Sissinghurst Castle Garden in the Weald of Kent is one of the most renowned gardens in all of England. We visited on a rainy summer day, petals dripping, colors saturated. I managed to wield a camera whilst holding an umbrella. Highly motivated. As Robert Downey Jr. said, “Everything looks better wet.” This sentiment definitely seems to hold true for flowers! Sissinghurst Garden is enchanting. Red bricks shine brightly next to the green boxwoods. Around every corner there is a new lavish display of potted plants, a sculpture, a unique walkway. The “White Garden” of Sissinghurst created a stir when created in 1950 and white gardens quickly became “quite the fashion.” This legacy endures as many famous (and not-at-all-famous) gardens have a space dedicated to white flowers. Among the not-at all-famous is MINE. 🙂 My whole front garden is white and silver (and green, of course)!

Shortly after I returned home from this trip I planted Dara seeds. Now I have “Chocolate Lace” Ammi popping up in every corner of our gardens! I’m not yet willing to admit they are “invasive” but I will acknowledge that they are enthusiastically opportunistic. 🙂

I am completely obsessed with those huge waxy leaves but I do NOT know what they are! Also obsessed with that guy in there!!

The site of Sissinghurst Castle and Garden dates all the way back to 1300. The property has served many functions over time, ranging from a Saxon pig farm, a deer park, prisoner-of-war camp, a workhouse, and a home for laborers, and a working farm. Our current house was built in 1984 I think. So boring.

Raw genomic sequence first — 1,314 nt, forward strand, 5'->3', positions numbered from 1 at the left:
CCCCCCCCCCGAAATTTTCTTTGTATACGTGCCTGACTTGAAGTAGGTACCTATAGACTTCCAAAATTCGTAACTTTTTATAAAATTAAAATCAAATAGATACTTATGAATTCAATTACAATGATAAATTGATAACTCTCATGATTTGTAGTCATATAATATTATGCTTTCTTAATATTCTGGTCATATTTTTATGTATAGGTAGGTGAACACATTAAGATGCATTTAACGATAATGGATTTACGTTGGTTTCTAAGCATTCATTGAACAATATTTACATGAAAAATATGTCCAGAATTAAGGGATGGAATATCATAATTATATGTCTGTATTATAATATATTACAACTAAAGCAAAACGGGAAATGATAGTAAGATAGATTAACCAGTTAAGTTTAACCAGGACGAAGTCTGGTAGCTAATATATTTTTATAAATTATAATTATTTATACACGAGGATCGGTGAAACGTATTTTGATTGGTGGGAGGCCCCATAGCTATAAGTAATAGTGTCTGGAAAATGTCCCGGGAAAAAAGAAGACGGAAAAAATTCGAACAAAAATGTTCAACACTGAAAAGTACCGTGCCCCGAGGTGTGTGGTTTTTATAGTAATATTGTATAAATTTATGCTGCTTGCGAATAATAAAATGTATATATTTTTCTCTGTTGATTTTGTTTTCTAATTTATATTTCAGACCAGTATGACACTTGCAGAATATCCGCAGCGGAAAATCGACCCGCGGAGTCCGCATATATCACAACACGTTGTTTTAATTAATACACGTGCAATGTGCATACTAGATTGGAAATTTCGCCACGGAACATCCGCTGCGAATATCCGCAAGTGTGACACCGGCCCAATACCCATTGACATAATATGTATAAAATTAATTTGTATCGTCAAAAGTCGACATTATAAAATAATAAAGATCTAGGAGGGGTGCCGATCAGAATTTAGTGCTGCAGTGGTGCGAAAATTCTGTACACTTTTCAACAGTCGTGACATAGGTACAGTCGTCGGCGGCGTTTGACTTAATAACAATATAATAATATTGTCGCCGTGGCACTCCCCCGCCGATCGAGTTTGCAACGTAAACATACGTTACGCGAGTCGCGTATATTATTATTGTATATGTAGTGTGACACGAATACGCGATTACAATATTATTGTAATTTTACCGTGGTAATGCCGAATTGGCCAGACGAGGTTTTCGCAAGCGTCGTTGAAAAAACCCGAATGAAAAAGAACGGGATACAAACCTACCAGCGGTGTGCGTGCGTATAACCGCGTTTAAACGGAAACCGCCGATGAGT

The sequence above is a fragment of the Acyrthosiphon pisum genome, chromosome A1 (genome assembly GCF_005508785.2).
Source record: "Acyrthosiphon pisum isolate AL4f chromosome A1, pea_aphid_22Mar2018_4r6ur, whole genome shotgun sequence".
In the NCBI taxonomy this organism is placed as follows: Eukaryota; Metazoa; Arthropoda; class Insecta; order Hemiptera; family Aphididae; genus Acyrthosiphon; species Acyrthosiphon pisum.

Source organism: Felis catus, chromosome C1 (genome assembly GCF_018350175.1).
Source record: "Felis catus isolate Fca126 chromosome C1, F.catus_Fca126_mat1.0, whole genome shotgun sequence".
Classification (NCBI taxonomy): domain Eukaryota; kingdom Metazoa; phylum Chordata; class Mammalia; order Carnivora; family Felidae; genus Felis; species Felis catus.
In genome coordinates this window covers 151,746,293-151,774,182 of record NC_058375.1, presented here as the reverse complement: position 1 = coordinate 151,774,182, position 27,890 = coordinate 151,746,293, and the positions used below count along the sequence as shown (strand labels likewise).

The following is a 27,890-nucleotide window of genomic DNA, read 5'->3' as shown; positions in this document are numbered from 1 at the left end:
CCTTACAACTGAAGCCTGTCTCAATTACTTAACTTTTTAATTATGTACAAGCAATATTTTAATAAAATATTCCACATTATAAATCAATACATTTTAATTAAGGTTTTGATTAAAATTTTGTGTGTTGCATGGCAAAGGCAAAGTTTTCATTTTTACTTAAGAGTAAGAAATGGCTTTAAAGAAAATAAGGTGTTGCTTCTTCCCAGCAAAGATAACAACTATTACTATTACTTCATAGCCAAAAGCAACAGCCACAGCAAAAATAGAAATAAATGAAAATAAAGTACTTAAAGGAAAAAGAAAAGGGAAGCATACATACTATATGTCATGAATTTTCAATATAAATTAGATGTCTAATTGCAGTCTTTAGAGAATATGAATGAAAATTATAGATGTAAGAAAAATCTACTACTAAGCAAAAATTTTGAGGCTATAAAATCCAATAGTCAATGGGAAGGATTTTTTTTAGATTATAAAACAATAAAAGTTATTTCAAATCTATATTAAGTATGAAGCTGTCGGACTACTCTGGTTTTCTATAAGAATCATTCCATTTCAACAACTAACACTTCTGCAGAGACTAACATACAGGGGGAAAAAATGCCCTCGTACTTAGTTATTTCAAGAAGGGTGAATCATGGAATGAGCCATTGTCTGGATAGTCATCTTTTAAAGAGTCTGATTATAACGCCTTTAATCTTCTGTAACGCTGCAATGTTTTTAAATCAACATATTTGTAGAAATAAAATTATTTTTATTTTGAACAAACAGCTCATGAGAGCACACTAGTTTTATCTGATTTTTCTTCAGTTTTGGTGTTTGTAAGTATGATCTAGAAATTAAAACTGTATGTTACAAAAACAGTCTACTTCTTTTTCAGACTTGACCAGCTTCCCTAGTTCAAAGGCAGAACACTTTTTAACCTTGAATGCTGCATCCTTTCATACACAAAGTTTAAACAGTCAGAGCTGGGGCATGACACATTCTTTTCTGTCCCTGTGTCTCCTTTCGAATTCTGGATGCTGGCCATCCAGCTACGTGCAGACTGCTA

Vita Sackville-West and her husband, Harold Nicolson purchased the derelict castle and grounds in 1930 and began the renovation and garden creation immediately. In fact, the early-summer-flowering rose Mme Alfred Carriere was the first thing that Vita and Harold planted at Sissinghurst, on the day their offer to buy the property was accepted! I think that is incredibly endearing and I wish I had the space for my own. Perhaps when we purchase a mansion I can sneak one in- or twenty. 🙂

“Vita was a writer who found her greatest popularity in the weekly columns she contributed as gardening correspondent of The Observer, which incidentally—for she never touted it—made her own garden famous. Sissinghurst garden is designed as a series of ‘rooms’, each with a different character of colour and/or theme, the walls being high clipped hedges and many pink brick walls. The rooms and ‘doors’ are so arranged that, as one enjoys the beauty in a given room, one suddenly discovers a new vista into another part of the garden, making a walk a series of discoveries that keeps leading one into yet another area of the garden. Harold Nicolson spent his efforts coming up with interesting new interconnections, while Vita Sackville-West focused on making the flowers in the interior of each room exciting.” Certainly both succeeded. Vita passed away in 1962 and Harold decided that Vita’s beloved Sissinghurst should be given over to the care of The National Trust.

Visiting this garden gave me yet another push towards wanting to live in England so I can frequent English gardens in the UK to my heart’s content. With garden rooms designed specifically for Spring with thousands of flowering bulbs, a formal rose garden, a South Cottage garden that is most vibrant in late summer, and multiple scenic walks– this garden longs to be visited more than once. My dream is to be a frequent visitor and photograph Sissinghurst Gardens in every season. And to share all of the images and adventure with you.

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